Damn Yankees, Landor Theatre. Review by Julia Pascal.
This show originally opened on Broadway in 1955 and is a modern Faustian pact where a middle aged baseball fanatic sells his soul to the devil for youth and the chance to beat the Yankees. The stage show, with book by George Abbott, music and lyrics by Richard Adler and Jerry Ross, is based on Douglass Wallop’s novel The Year The Yankees Lost the Pennant.
The tiny Landor Theatre has bravely restaged the show and twenty artists throw themselves into the 1950s with energy, enthusiasm and total engagement. Where the production works best is with the more experienced actors. Jonathan D Ellis as Mephistopheles has huge presence and comic skills. He is equally well matched by Poppy Tierney as sexy Lola and Nova Skipp as the journalist with a nose for a story. There is also a warmly relaxed authenticity to Gary Bland’s Joe.
However the new graduate actors who play the ten baseball players, although they are terrific gymnasts and dancers, exude an English camp that jars when they are supposed to represent 1950s American machismo. Campery is perfect for Ellis’ devil but when the regular guys sing about wanting a woman, it is hard to take them seriously.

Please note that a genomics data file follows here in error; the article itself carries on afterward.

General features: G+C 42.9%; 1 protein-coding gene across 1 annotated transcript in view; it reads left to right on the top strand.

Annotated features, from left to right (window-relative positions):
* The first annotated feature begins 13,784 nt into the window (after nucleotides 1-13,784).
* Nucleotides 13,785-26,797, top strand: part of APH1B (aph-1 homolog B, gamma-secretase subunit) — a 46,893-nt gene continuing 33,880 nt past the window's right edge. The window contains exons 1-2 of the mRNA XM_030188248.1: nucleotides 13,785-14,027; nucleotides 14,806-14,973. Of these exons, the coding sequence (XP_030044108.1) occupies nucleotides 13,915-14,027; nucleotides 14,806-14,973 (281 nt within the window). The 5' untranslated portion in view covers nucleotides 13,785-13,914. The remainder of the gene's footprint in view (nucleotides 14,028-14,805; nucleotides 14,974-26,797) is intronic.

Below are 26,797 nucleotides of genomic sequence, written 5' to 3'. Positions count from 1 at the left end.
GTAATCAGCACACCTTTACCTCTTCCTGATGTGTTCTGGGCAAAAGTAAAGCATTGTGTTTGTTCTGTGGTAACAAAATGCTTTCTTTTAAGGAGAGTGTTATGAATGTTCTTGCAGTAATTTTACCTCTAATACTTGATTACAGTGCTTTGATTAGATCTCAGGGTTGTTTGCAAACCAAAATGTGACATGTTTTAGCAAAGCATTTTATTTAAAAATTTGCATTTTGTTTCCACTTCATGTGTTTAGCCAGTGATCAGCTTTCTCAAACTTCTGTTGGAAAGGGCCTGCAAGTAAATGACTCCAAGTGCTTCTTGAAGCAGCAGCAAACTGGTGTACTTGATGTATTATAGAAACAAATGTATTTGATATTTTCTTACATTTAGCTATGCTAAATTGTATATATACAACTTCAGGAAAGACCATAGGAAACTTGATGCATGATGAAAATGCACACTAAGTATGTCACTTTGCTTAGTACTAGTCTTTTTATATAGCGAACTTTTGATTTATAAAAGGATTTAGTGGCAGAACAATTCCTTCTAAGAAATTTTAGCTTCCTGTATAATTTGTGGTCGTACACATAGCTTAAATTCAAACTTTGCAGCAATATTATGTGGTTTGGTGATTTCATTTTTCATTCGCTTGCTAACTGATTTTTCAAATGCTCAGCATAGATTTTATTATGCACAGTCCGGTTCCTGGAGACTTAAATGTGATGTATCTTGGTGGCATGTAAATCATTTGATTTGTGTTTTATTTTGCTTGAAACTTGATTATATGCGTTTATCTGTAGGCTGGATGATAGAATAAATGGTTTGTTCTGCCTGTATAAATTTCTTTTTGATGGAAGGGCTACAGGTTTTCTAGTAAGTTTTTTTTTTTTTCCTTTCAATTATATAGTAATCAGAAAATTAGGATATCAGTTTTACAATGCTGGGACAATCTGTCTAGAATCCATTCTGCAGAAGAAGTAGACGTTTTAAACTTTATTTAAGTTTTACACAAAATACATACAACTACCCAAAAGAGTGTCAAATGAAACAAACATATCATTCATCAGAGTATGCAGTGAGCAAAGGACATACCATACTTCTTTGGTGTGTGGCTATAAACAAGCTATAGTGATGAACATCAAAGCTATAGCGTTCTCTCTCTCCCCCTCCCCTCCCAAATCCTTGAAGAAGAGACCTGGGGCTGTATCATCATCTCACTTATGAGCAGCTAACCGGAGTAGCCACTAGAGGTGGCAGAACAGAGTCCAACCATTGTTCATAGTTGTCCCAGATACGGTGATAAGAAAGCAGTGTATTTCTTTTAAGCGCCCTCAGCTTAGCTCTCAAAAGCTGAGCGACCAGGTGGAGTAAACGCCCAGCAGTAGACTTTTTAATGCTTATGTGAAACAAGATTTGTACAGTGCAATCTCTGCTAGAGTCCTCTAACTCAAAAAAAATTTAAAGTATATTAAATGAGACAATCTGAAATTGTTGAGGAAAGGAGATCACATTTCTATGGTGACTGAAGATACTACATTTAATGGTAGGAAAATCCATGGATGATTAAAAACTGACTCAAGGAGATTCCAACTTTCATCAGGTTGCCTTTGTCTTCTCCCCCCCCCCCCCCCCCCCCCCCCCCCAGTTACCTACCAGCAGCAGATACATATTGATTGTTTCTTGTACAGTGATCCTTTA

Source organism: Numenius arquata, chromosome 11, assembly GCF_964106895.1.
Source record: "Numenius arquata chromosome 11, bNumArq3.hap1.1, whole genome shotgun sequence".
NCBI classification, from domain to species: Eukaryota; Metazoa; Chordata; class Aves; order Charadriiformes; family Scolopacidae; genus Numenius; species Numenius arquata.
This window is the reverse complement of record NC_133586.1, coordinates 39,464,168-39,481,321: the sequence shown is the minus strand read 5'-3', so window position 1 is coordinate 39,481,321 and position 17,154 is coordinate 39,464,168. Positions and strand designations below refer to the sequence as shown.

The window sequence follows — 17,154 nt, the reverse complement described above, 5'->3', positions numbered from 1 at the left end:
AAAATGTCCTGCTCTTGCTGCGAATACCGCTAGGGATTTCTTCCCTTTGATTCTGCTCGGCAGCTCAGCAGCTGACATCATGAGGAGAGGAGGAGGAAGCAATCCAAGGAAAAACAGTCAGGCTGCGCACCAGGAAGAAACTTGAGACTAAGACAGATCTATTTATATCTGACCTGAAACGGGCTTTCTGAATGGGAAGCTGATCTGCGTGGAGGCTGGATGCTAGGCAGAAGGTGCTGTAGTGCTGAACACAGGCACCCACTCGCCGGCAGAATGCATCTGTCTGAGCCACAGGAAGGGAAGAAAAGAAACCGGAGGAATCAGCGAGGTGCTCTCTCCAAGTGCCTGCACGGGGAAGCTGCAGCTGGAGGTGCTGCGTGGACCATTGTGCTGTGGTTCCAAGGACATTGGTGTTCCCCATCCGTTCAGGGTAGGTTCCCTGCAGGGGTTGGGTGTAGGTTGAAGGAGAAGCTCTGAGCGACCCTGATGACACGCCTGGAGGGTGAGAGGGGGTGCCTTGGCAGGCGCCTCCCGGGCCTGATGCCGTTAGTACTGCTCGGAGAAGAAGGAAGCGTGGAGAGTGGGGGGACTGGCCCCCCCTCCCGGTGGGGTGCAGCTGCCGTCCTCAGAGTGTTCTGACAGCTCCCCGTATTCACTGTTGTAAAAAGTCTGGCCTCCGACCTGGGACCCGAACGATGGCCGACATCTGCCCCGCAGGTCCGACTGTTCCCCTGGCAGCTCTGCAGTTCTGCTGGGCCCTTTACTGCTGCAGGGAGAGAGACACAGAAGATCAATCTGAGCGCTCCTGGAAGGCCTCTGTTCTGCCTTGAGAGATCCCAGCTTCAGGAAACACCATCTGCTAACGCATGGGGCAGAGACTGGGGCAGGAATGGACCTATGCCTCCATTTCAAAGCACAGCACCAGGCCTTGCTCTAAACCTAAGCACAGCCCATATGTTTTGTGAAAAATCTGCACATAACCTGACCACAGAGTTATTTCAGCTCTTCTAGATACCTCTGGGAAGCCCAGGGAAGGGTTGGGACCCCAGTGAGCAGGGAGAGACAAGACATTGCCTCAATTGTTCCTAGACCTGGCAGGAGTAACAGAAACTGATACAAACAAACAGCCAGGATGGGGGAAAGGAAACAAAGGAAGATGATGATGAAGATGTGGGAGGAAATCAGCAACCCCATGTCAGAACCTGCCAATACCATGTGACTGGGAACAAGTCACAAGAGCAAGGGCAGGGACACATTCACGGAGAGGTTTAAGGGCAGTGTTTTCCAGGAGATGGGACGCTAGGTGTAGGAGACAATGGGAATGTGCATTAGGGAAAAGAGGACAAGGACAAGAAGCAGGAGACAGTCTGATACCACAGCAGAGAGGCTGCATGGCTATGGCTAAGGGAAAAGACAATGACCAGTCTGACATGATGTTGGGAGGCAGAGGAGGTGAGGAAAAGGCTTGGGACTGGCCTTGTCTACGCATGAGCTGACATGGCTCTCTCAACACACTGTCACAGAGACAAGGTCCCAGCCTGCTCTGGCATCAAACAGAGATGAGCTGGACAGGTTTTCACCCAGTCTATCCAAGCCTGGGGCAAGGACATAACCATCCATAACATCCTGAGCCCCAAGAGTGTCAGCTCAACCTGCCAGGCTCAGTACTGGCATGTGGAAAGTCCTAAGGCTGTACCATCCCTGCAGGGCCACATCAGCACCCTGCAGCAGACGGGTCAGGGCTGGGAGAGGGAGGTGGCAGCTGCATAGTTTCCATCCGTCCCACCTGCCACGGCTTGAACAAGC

The musical requires a gifted set of creatives. Richard Lambert’s lighting is subtle and smart and Nina Morley’s costume design is exquisitely realised. However, although it is satisfying to see the dress so realistically fifties, why did some of the baseball players wear long hair and 2014 pony tails when they surely should have sported crew cuts?
It is great to have the chance to see this rarely seen musical in London and of course to hear the classic What Lola Wants, Lola Gets. Director Robert McWhir and Musical Director Michael Webborn have created a strong ensemble. Apart from the homoerotic elements of the musical, which pushes the 1950s original into a modern London scene, Damn Yankees is enjoyable and refreshing.
Julia Pascal © October 2014.